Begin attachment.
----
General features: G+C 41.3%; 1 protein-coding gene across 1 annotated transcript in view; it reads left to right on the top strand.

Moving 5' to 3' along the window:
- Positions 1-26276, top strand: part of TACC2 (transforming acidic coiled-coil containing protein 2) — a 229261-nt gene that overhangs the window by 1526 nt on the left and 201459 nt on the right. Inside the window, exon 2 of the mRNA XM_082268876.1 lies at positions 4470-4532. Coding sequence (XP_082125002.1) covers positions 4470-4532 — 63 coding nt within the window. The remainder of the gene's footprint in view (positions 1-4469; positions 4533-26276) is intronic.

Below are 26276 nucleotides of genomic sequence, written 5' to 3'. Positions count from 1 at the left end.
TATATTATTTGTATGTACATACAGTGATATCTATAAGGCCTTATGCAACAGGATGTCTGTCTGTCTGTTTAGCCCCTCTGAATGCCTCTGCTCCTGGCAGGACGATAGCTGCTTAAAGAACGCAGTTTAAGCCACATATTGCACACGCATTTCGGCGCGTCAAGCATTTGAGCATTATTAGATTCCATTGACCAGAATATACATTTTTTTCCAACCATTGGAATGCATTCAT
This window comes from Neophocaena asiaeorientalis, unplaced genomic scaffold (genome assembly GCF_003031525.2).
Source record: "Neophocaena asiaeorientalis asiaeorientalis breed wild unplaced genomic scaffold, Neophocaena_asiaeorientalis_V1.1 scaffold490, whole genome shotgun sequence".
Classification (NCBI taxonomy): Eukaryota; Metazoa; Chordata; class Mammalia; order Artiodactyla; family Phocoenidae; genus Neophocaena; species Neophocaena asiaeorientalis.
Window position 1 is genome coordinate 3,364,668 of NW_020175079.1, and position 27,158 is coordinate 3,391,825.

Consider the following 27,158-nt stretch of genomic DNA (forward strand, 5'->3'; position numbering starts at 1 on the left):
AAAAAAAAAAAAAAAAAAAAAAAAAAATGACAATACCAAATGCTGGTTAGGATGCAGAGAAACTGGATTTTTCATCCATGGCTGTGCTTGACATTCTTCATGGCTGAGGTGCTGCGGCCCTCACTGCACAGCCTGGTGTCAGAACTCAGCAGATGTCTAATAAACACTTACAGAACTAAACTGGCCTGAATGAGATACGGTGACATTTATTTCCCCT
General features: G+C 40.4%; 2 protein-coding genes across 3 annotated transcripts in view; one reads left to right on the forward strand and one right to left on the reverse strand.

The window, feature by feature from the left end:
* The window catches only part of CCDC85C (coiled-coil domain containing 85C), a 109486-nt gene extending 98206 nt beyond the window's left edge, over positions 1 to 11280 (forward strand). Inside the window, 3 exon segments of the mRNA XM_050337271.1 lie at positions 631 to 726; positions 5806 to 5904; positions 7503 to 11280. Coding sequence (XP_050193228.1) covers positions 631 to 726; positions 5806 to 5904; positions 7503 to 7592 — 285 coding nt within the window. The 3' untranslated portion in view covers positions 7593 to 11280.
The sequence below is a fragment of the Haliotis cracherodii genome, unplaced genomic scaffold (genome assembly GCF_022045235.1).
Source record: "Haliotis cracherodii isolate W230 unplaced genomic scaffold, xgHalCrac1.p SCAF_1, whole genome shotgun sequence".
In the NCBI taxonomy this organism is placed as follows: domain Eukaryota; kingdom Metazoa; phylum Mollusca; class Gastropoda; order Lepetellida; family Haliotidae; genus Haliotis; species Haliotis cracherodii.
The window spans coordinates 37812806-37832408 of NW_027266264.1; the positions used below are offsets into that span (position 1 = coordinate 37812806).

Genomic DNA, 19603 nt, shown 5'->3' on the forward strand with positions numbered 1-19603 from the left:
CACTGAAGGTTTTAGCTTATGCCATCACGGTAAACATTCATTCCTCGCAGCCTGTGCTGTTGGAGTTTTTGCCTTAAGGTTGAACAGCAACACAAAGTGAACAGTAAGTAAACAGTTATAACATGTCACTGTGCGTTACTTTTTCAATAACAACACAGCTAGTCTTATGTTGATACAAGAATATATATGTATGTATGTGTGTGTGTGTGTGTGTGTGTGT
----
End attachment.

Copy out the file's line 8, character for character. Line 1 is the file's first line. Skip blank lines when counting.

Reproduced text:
Classification (NCBI taxonomy): Eukaryota; Metazoa; Chordata; class Mammalia; order Artiodactyla; family Phocoenidae; genus Neophocaena; species Neophocaena asiaeorientalis.